Fig. 5

Sand after bioclogging with iron-based biogrout

XRD of the material precipitated in sand shows that this precipitate was a mixture of hematite and calcite (Fig. 6).
Fig. 6

XRD of the material precipitated in sand

Treatment of sand with iron-based biogrout did not increase the unconfined compressive strengths of the treated sand significantly. Therefore, major application of iron-based biogrout produced from iron ore and cellulose could be bioclogging of the porous soils for the sealing of aquaculture ponds or the fractured sedimentary rocks during the dam or tunnel construction.

Comparison of the sand biosealing with other methods

The calculated consumptions of biomass, calcium, and urea per 1 m2 of cemented sand surface were as follows: 0.08 kg of dry bacterial biomass; 1.5 kg of calcium (4.1 kg of CaCl2); 3.1 kg of urea. Considering that the costs of dry calcium chloride, urea, and bacterial suspension are about US$250, US$360, and US$500 per ton, respectively, the evaluated total cost of the calcium chloride-based biosealing materials is about US$18,000. It is lower than the cost of the sealing with bentonite, US$48,000/ha, and is significantly lower than sealing cost with geosynthetic liners, which is about US$100,000/ha.

The sealing of sand (i.e., formation of 10-cm layer of sand with the content of iron oxide 5 % w/w) with iron-based biogrout produced from iron ore and waste cellulose from municipal solid waste, agricultural waste, and food-processing wastes will require per 1 m2 of cemented sand surface 0.08 kg of dry bacterial biomass; 8 kg of iron oxide (hematite iron ore), 3 kg of urea, and 1 kg of waste cellulose. Considering that the costs of iron ore dry iron ore, urea, bacterial biomass, and waste cellulose are about US$100, US$360, US$500, and US$100 per ton, respectively, the evaluated total cost of the iron ore-based biosealing materials is about US$23,800. It is also lower than the cost of known sealing materials. The cost of this sealing could be especially low when the local sources of calcium chloride brain can be used.

Scale-up factors

Theoretical comparison of the supplies of urea, which is a major component of the biosealing composition, using Eqs. 1 and 2 for calcium chloride-based biosealing (density of calcite is 2.71 g/cm3) and iron ore-based biosealing (density of ferric hydroxide is 4.25 g/cm3) are 0.221 g urea/cm3 of porous space in sand and 0.396 g urea/cm3 of porous space in sand, respectively. So, calcium chloride-based biosealing requires almost twice bigger quantity of urea per volume of the porous space than iron ore-based biosealing method needs. Respectively, twice bigger quantity of ammonium will be released to environment in case of iron ore-based biosealing. Therefore, selection of the most suitable scaled-up application must be based on both economy and environmental considerations, as well as on the local availability of either sources of calcium salts, for example, underground calcium chloride brain, or iron ore, especially its fine powder, which is most suitable for bioreduction of iron (III).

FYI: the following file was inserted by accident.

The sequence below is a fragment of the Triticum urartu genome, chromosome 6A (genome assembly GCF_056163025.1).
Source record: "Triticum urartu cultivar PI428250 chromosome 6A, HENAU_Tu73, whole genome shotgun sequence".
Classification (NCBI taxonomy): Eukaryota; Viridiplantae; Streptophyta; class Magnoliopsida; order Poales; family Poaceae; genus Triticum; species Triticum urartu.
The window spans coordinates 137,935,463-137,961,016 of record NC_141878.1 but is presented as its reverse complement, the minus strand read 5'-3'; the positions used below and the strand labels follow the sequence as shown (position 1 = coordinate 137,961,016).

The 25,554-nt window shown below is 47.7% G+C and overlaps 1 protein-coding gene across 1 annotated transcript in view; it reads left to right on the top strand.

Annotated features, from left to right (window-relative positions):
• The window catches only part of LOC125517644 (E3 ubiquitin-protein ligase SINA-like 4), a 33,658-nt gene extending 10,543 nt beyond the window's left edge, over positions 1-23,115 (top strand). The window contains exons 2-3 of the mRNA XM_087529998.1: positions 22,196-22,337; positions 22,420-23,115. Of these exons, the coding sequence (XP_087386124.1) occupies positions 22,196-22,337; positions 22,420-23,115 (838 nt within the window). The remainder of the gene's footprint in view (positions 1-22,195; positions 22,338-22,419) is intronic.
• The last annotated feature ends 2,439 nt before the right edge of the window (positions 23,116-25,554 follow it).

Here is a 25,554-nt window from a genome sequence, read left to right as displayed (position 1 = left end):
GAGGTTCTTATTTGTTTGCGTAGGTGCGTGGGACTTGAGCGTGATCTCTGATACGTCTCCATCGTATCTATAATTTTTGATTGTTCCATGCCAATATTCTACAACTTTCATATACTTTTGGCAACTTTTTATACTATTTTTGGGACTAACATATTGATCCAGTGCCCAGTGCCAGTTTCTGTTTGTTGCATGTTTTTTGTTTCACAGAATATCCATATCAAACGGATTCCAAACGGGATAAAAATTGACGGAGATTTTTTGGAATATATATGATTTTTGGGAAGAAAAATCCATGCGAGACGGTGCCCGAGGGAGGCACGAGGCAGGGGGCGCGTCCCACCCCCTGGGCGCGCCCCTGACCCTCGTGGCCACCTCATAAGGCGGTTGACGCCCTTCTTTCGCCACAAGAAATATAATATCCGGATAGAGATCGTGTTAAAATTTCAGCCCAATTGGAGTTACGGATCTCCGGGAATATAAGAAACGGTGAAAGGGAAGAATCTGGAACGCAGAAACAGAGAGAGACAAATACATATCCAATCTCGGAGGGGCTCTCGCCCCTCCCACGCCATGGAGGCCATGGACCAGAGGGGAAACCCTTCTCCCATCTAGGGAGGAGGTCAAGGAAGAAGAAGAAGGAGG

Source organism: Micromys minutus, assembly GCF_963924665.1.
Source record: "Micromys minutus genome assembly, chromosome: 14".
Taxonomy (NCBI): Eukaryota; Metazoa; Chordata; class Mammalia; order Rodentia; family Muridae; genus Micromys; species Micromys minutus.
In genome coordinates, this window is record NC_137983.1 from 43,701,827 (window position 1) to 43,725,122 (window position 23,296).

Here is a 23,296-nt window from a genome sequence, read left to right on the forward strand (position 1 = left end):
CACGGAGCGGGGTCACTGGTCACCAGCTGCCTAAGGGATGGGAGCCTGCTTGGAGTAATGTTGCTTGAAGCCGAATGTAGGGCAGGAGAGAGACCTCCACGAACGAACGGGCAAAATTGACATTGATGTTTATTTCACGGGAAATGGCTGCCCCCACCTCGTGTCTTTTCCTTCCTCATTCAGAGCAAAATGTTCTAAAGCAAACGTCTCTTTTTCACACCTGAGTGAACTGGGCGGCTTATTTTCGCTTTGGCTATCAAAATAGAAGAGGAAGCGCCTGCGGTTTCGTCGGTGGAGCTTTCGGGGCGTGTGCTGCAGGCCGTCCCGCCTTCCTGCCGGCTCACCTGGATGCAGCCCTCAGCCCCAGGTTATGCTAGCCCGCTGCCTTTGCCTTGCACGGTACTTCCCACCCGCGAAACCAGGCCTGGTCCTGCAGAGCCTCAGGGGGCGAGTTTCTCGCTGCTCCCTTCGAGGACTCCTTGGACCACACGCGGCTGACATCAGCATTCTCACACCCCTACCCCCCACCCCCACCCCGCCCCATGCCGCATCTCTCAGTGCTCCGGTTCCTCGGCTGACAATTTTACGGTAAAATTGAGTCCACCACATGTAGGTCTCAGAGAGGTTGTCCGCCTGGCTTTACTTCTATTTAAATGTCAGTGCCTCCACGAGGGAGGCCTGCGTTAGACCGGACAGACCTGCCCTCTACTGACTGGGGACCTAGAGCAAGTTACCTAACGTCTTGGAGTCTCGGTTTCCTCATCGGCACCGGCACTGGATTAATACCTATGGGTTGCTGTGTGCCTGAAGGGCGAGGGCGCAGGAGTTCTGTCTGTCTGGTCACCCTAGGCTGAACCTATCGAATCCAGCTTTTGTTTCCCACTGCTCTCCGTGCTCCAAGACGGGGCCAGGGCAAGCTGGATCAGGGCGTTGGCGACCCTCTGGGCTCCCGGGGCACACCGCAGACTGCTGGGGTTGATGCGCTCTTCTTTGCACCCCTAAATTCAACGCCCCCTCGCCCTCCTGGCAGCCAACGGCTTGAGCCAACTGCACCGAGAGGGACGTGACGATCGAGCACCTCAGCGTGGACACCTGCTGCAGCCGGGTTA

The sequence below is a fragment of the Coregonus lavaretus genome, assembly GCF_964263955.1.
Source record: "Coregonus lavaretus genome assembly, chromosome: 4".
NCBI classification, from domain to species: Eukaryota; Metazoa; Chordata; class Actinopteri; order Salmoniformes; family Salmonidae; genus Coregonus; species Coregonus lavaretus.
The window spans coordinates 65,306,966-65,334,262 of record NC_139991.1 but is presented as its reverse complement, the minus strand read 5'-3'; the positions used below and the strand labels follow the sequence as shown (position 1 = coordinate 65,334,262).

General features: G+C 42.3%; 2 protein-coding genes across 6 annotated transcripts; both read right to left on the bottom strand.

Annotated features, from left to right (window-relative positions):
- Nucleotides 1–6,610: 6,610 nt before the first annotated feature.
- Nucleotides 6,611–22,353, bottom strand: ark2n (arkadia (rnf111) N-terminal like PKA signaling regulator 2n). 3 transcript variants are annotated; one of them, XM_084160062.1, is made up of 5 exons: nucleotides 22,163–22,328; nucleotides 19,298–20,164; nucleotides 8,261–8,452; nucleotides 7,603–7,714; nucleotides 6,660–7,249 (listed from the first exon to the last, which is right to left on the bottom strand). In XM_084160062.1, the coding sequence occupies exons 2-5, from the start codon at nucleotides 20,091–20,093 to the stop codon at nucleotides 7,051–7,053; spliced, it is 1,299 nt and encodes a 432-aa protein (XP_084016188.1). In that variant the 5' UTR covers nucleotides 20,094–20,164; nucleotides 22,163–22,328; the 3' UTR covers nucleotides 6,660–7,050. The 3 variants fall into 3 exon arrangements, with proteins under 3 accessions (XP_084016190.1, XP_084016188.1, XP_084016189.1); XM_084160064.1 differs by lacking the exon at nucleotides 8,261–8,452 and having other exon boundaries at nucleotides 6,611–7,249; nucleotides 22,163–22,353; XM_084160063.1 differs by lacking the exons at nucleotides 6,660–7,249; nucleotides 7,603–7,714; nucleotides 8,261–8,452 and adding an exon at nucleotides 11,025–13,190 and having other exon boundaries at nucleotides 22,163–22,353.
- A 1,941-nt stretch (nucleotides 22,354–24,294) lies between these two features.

Important scale-up factor is the thickness of the biosealing layer which has to be sufficiently mechanically strong to prevent cracking because of the bending from hydraulic head and/or thermal expansion. This thickness must be determined in the field tests at the defined area at the different water heads and solar radiation. In every case, it will not be bigger than several centimeters.

The hydraulic conductivity and strength after biotreatment is determined by the third, and probably the major scale-up factor, which is the content of precipitated CaCO3. In our experiments, the contents of CaCO3 in sand were 45, 6, 8, and 8 % (w/w) on the distance 1, 2, 3, and 4 cm from surface of the bottom, while there were 13 and 19 % of CaCO3 on the distance of 1–2 cm from the top and side surfaces of the wall.

The seepage rate from the model pond was 96 mm/day at the content of calcium in 1 cm layer on the bottom 45 and 18 % (w/w) in 1 cm layer of the side surface of the wall. This seepage was almost the same as the seepage rate from the model pond constructed in sand using un-inactivated cells of UPB Bacillus sp. VS1, when an average 2.1 kg of calcium per m2 of sand surface was precipitated (Stabnikov et al. 2011; Chu et al. 2013). These seepage rates are comparable with the seepage rates for the aquaculture ponds (Teichert-Coddington et al. 1989; Weisburd and Laws 1998).